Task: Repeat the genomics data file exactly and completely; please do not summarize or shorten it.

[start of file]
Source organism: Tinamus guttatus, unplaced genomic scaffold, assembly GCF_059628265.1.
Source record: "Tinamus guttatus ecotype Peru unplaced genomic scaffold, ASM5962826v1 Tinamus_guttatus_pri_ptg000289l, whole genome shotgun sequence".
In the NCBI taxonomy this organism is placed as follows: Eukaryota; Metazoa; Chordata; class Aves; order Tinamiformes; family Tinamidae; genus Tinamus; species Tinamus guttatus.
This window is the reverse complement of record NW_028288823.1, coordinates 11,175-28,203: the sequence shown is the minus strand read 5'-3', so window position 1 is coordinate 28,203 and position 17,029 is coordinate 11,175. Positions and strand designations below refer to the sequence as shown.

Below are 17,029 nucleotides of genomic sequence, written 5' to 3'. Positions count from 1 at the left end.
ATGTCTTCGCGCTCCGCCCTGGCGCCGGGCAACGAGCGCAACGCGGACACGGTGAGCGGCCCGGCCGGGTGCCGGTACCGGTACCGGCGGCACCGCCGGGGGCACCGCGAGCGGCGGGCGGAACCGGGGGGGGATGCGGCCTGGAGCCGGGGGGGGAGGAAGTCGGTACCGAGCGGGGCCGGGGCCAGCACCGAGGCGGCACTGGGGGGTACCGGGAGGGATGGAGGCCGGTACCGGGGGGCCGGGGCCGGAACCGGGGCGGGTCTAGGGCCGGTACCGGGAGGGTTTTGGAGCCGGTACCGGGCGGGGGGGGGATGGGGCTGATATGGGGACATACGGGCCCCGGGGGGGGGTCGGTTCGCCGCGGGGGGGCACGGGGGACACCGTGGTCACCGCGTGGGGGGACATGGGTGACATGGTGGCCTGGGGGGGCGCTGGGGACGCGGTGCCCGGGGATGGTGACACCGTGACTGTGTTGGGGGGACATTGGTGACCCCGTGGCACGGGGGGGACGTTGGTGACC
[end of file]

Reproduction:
Source organism: Tinamus guttatus, unplaced genomic scaffold, assembly GCF_059628265.1.
Source record: "Tinamus guttatus ecotype Peru unplaced genomic scaffold, ASM5962826v1 Tinamus_guttatus_pri_ptg000289l, whole genome shotgun sequence".
In the NCBI taxonomy this organism is placed as follows: Eukaryota; Metazoa; Chordata; class Aves; order Tinamiformes; family Tinamidae; genus Tinamus; species Tinamus guttatus.
This window is the reverse complement of record NW_028288823.1, coordinates 11,175-28,203: the sequence shown is the minus strand read 5'-3', so window position 1 is coordinate 28,203 and position 17,029 is coordinate 11,175. Positions and strand designations below refer to the sequence as shown.

Below are 17,029 nucleotides of genomic sequence, written 5' to 3'. Positions count from 1 at the left end.
ATGTCTTCGCGCTCCGCCCTGGCGCCGGGCAACGAGCGCAACGCGGACACGGTGAGCGGCCCGGCCGGGTGCCGGTACCGGTACCGGCGGCACCGCCGGGGGCACCGCGAGCGGCGGGCGGAACCGGGGGGGGATGCGGCCTGGAGCCGGGGGGGGAGGAAGTCGGTACCGAGCGGGGCCGGGGCCAGCACCGAGGCGGCACTGGGGGGTACCGGGAGGGATGGAGGCCGGTACCGGGGGGCCGGGGCCGGAACCGGGGCGGGTCTAGGGCCGGTACCGGGAGGGTTTTGGAGCCGGTACCGGGCGGGGGGGGGATGGGGCTGATATGGGGACATACGGGCCCCGGGGGGGGGTCGGTTCGCCGCGGGGGGGCACGGGGGACACCGTGGTCACCGCGTGGGGGGACATGGGTGACATGGTGGCCTGGGGGGGCGCTGGGGACGCGGTGCCCGGGGATGGTGACACCGTGACTGTGTTGGGGGGACATTGGTGACCCCGTGGCACGGGGGGGACGTTGGTGACC